Tuesday, March 25, 2014

Quilting My Travels

 I am currently enjoying hand quilting my "AROUND THE WORLD" quilt, featuring the fabrics and representations from the 90 countries we have visited. 

Each fabric calls for a different quilting motif. Sometimes shadowing the images within, while others work best with traditional patterns. I'm using a combination of hand quilting thread and pearl cotton for more plain areas. 

 The quilting on this king size quilt has gone much faster than I thought and should be done within a month.

 In the meantime I continue to work on piecing several other quilts: 2 for retirees from my former school, my 6th wedding quilt for my grandnephew and a undesignated quilt from a B&W swap.
 Watch for those being posted.
 Happy Quilting!

Wednesday, March 12, 2014


I like to take hand sewing quilt projects on our many travels. On this trip to Antarctica, I pieced a doll blanket for my two & half year old granddaughter. 

With cutting the pieces ahead, I was able to finish the top, hand quilt it to a flannel back and bind it. Grace knew right away what it was for.

Wednesday, January 15, 2014


Lauren, my grandniece, is ready for a grown up quilt. 

This modern design by Me and My Sister Designs was the perfect choice. The design looks best with bold prints. Although the pattern was designed to use cake layers sold in coordinating colors and patterns, I chose my own fabrics. 

The other night Lauren and her sister Lilly decided to spread out all the quilts I've made for them for movie night. It tickles me to know that they love them all.

Drunkard's Path from Scraps

This had been on my to do list for years. I found this different adaptation using multiple prints of light and dark instead of the traditional 2 color design. The original quilt size is 54" x 66" but I added extra blocks to make it king size. I started by collecting scraps from various sources, cutting no more than 12 of each shape from both light and dark prints. Part way into the cutting I realized that the pattern called for more light scraps than dark. I wasn't going to discard the extras so I made the outer squares the reverse of light and dark. You may notice the difference or not. 

I chose to hand piece the curves because of their size but also because I was laid up with foot surgery. The blocks were machine pieced.

In planning the layout, I used 12'x12' scrapbook paper to arrange the small squares. I rolled masking tape and fixed them in place on the paper until ready to sew each block. By laying out all the squares first I achieved a balanced design. 

The repeat of the border fit perfectly at the corners even with increasing the size. I finished by hand quilting circles that outlined the curves.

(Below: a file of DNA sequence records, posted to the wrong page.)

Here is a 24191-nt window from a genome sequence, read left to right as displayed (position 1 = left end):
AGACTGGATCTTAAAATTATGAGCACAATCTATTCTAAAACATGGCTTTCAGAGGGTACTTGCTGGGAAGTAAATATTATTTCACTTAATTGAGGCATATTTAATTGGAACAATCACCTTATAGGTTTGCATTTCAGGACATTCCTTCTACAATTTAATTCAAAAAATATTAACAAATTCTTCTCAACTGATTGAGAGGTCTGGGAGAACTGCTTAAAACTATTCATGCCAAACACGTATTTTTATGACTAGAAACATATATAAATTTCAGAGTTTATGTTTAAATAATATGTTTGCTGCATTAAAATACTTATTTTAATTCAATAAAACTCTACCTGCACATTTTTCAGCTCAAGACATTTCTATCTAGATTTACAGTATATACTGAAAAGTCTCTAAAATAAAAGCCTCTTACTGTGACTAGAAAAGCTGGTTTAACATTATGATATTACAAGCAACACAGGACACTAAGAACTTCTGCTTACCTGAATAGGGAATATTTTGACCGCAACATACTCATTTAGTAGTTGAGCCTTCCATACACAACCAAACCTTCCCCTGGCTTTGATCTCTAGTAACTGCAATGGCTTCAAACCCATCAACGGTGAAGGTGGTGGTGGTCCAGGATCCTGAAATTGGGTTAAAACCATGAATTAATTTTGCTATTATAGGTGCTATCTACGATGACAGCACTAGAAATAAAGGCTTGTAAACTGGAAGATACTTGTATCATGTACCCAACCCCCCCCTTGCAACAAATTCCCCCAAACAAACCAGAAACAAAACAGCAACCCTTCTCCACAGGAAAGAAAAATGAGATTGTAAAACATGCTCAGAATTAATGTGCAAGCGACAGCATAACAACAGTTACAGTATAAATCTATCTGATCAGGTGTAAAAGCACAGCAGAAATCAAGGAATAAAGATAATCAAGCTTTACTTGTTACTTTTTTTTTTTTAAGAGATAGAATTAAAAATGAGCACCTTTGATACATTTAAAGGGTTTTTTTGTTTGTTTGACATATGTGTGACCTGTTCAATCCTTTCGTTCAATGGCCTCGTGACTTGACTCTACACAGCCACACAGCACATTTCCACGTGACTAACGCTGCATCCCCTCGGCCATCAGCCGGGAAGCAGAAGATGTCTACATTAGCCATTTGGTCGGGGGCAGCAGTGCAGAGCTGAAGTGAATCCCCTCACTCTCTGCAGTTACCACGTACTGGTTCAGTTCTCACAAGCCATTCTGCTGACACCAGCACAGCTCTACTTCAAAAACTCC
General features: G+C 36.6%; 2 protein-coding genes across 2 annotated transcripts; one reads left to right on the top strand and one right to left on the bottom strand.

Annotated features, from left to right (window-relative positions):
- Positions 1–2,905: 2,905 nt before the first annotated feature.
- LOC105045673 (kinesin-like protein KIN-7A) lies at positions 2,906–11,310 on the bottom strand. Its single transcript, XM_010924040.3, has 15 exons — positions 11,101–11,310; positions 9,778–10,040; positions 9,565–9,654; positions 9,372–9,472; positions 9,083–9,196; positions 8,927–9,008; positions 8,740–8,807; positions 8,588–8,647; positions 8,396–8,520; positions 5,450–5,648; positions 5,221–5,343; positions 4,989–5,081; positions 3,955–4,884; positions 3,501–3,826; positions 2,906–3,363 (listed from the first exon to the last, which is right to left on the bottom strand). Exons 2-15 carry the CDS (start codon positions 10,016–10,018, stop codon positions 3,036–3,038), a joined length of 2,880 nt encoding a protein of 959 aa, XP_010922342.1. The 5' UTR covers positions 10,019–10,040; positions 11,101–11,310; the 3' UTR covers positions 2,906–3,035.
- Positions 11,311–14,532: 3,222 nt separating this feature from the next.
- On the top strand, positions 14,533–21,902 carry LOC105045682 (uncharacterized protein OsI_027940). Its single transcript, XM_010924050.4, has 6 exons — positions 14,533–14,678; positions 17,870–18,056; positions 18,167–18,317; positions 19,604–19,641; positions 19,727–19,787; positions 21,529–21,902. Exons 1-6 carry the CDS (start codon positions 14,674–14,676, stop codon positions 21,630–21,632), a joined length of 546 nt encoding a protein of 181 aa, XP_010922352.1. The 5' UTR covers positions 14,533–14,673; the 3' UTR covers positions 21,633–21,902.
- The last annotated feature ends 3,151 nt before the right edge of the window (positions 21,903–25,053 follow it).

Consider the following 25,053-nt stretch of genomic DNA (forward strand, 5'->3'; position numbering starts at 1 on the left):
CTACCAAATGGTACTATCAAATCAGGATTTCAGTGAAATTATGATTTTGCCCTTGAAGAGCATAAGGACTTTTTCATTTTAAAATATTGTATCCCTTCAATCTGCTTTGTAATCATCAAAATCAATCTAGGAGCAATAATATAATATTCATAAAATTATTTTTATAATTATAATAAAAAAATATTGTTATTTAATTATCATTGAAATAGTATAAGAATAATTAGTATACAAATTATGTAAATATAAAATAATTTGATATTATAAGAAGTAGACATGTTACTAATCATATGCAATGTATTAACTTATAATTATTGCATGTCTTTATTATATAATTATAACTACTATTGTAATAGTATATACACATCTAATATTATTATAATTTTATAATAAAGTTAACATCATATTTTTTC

Here's the pattern if you'd like to try this. Just click on the pictures to print the actual size.

Wednesday, May 29, 2013

Hobbling but not tied down

The latest in foot fashion!
I had foot surgery last week. All is going well but it does restrict my independence. I'm using a walker and hopping on my good foot. All should be mended in 6 weeks and another 6 weeks of being careful. 

In the mean time I have finished embroidering the countries we have visited onto the border of the quilt, "AROUND THE WORLD". With my quilting friends here today, I managed to sew on the border. Now to decide on the backing. I have a panel of vintage cruise ships and luggage tags to incorporate. The designing should be fun.


Friday, April 26, 2013

Fancy Dish finished

I knew that the binding on this scallop and point edge would be a challenge but I didn't realize how much of a learning curve it would be.

I have put a tutorial together to help those who would like to attempt this. On the first side I was tacking each fold before stitching down the binding. By the second side I had mastered the fold as I was stitching the binding but it was still difficult. By the third and fourth sides I had figured out how to pin each fold with small embroidery pins. 

HINT: I cut my bias binding 2" wide, planning a quarter inch seam. I also basted the binding on the seam line prior to machine sewing.



1.  Stay stitch (I tacked the point with 3 stitches) and clip to the quarter inch seam line.

2. Pin binding in place, stretching the clip open and straight. 

Ease in the curves. This will prevent the bias from pulling and cause the curve to fold under. 

The points are folded just like the square corners of a rectangular quilt even though they are acute angles rather than a 45 angle.

3.  Baste and sew. Be sure to sew exactly through the clipped point. (I missed about 1/3 of the points and had to rip and resew.)

4.  On the front, tuck back a fold that lines up with the points. Pin only the front half of the fold.

5.  Turn to the back, pull the binding to the sewing line, allowing the tuck to remain at the fold.

6. Pin the point at the seam line. Hand sew the binding. Tack the folds as you sew.

Sunday, April 21, 2013


A friend of mine found this pattern in a book (Fancy to Frugal), by Kay Connors and Karen Earlywine) and showed it to our teacher. She was able to contact the designer and was given permission to reproduce just this part of the book. Instead of costing $28 each, we only paid $5 and Mount San Antonio College printed, laminated and spiral bound this pattern.

More than 25 students purchased this pattern. The wedges and points are machine pieced and then hand appliqu├ęd along with the center football pieces. I chose to make it king size so I increased the number of dishes from 16 to 25.

I have made great progress over the past year. I just finished hand quilting the main surface including 25 dishes. 

I'm ready to quilt the border and finish the edge. With all those curves and points, the binding will be quite a challenge. I believe I will be the first to finish. Two of my friends are ready to start the hand quilting.